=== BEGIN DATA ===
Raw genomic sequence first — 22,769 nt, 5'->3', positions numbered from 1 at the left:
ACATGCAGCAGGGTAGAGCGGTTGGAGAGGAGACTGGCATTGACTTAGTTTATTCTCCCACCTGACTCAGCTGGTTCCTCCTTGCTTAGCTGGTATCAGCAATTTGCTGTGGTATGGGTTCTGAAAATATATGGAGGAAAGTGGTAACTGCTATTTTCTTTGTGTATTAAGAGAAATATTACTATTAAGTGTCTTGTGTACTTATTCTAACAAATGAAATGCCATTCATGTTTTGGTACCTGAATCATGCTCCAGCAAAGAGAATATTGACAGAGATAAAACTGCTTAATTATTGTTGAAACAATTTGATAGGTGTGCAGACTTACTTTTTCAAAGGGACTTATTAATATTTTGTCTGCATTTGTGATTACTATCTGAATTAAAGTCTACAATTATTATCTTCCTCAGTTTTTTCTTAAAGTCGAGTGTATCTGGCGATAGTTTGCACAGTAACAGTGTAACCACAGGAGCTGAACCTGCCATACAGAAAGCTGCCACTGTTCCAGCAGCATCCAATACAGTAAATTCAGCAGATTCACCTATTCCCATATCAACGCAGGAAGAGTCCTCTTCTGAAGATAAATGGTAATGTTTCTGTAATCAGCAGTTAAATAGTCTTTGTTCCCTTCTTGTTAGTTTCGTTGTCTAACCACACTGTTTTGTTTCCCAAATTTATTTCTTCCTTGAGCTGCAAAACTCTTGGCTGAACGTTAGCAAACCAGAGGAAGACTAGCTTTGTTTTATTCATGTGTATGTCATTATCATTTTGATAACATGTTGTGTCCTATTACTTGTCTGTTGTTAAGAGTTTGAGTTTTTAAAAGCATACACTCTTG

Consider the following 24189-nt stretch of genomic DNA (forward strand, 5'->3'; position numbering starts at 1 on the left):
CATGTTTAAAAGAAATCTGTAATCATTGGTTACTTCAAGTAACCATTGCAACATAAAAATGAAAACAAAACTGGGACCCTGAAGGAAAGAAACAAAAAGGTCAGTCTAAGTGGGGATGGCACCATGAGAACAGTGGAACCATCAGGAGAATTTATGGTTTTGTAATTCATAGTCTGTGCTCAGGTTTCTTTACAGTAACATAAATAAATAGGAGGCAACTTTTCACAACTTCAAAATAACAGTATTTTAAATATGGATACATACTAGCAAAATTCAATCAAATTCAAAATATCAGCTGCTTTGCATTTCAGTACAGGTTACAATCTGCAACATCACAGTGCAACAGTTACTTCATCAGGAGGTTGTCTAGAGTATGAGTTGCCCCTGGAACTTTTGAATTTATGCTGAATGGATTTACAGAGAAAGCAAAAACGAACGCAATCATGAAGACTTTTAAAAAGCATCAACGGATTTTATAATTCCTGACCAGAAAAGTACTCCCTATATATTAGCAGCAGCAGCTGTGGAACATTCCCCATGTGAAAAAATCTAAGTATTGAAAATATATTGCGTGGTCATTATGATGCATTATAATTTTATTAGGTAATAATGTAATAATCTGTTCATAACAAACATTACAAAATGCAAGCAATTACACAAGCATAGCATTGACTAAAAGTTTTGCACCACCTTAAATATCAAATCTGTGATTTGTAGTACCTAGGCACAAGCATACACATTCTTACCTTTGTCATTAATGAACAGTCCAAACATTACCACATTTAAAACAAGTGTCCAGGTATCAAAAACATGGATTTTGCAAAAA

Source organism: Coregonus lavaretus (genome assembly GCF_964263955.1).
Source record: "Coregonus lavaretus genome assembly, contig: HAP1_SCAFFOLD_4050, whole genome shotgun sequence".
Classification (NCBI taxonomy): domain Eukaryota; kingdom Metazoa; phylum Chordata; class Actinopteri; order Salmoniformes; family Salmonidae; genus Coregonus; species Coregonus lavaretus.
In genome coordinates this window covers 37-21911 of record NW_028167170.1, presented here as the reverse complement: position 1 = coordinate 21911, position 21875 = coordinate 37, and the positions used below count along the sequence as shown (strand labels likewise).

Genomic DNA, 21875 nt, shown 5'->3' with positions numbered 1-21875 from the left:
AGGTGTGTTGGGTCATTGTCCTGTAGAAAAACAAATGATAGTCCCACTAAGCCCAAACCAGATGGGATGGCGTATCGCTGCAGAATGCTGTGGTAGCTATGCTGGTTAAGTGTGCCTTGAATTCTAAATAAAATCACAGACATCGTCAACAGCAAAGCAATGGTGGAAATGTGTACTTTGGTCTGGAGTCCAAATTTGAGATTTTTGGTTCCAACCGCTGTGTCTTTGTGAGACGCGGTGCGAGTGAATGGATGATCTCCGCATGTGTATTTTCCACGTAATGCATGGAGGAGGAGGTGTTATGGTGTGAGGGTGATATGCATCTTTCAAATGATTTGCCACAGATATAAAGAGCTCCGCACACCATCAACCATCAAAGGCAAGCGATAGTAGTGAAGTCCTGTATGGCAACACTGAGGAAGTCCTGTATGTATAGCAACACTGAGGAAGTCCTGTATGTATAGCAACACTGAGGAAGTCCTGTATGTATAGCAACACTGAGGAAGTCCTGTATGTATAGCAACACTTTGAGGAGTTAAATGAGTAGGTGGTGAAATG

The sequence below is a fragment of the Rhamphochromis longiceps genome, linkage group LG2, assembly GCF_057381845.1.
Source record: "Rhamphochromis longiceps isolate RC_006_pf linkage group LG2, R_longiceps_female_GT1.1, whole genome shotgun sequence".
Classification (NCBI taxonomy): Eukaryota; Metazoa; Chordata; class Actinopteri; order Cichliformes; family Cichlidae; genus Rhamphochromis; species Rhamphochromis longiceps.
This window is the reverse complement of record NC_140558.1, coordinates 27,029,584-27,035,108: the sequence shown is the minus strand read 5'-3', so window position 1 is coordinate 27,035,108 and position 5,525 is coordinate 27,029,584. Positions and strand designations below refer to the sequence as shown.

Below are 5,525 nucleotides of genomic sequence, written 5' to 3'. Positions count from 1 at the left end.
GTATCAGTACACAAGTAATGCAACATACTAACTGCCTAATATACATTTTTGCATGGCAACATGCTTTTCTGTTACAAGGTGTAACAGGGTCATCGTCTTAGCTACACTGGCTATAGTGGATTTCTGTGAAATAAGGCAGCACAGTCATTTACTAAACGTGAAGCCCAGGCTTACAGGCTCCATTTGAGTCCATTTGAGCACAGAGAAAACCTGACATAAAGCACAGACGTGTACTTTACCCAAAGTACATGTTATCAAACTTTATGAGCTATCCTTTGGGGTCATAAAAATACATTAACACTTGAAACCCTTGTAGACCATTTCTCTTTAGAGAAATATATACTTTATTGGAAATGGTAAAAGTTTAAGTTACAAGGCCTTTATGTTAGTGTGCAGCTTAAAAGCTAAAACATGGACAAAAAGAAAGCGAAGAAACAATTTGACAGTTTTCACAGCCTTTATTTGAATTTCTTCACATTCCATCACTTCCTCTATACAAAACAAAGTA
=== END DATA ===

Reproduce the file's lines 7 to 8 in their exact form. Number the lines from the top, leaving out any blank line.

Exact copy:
Classification (NCBI taxonomy): domain Eukaryota; kingdom Metazoa; phylum Chordata; class Actinopteri; order Salmoniformes; family Salmonidae; genus Coregonus; species Coregonus lavaretus.
In genome coordinates this window covers 37-21911 of record NW_028167170.1, presented here as the reverse complement: position 1 = coordinate 21911, position 21875 = coordinate 37, and the positions used below count along the sequence as shown (strand labels likewise).